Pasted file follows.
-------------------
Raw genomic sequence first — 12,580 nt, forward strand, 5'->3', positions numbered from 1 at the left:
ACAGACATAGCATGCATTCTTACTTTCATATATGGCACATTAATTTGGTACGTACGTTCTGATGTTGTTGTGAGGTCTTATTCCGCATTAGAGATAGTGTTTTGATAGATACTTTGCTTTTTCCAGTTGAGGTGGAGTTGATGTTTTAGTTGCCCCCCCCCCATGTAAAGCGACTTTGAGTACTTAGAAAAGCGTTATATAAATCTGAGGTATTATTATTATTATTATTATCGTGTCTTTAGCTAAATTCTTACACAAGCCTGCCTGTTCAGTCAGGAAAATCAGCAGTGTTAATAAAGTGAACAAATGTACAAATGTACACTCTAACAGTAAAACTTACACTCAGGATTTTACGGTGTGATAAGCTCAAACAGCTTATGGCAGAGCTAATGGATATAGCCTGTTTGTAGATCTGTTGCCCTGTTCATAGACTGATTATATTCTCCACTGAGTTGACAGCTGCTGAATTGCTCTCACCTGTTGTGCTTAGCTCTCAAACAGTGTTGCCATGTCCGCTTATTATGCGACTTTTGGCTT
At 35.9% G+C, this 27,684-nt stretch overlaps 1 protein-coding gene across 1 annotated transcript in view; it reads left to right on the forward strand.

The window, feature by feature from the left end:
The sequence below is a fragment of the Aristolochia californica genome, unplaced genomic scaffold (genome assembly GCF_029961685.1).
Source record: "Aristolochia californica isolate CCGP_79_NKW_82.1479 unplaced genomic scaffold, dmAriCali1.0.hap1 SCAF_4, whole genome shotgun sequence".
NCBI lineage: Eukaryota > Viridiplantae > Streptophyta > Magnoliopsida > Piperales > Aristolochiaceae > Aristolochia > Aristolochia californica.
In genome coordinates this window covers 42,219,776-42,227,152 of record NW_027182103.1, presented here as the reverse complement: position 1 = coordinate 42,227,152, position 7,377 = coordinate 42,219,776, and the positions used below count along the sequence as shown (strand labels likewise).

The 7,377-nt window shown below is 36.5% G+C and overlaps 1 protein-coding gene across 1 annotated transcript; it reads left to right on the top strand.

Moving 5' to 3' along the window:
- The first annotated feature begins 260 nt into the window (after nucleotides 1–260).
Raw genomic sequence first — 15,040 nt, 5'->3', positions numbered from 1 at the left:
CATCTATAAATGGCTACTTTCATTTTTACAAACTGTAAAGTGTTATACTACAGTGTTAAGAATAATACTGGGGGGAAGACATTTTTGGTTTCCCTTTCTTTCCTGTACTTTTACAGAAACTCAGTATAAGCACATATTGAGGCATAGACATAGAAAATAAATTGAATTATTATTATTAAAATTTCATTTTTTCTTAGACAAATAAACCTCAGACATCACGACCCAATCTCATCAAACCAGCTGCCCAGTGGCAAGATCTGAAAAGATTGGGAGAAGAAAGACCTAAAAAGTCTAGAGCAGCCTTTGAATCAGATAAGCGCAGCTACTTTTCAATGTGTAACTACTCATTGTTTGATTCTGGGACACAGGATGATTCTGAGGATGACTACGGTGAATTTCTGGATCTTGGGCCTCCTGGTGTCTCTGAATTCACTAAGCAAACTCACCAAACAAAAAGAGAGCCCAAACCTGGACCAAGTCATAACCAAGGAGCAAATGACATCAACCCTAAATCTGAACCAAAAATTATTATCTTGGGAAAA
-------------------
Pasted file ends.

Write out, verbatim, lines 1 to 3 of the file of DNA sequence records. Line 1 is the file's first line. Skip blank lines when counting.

Raw genomic sequence first — 12,580 nt, forward strand, 5'->3', positions numbered from 1 at the left:
ACAGACATAGCATGCATTCTTACTTTCATATATGGCACATTAATTTGGTACGTACGTTCTGATGTTGTTGTGAGGTCTTATTCCGCATTAGAGATAGTGTTTTGATAGATACTTTGCTTTTTCCAGTTGAGGTGGAGTTGATGTTTTAGTTGCCCCCCCCCCATGTAAAGCGACTTTGAGTACTTAGAAAAGCGTTATATAAATCTGAGGTATTATTATTATTATTATTATCGTGTCTTTAGCTAAATTCTTACACAAGCCTGCCTGTTCAGTCAGGAAAATCAGCAGTGTTAATAAAGTGAACAAATGTACAAATGTACACTCTAACAGTAAAACTTACACTCAGGATTTTACGGTGTGATAAGCTCAAACAGCTTATGGCAGAGCTAATGGATATAGCCTGTTTGTAGATCTGTTGCCCTGTTCATAGACTGATTATATTCTCCACTGAGTTGACAGCTGCTGAATTGCTCTCACCTGTTGTGCTTAGCTCTCAAACAGTGTTGCCATGTCCGCTTATTATGCGACTTTTGGCTT
At 35.9% G+C, this 27,684-nt stretch overlaps 1 protein-coding gene across 1 annotated transcript in view; it reads left to right on the forward strand.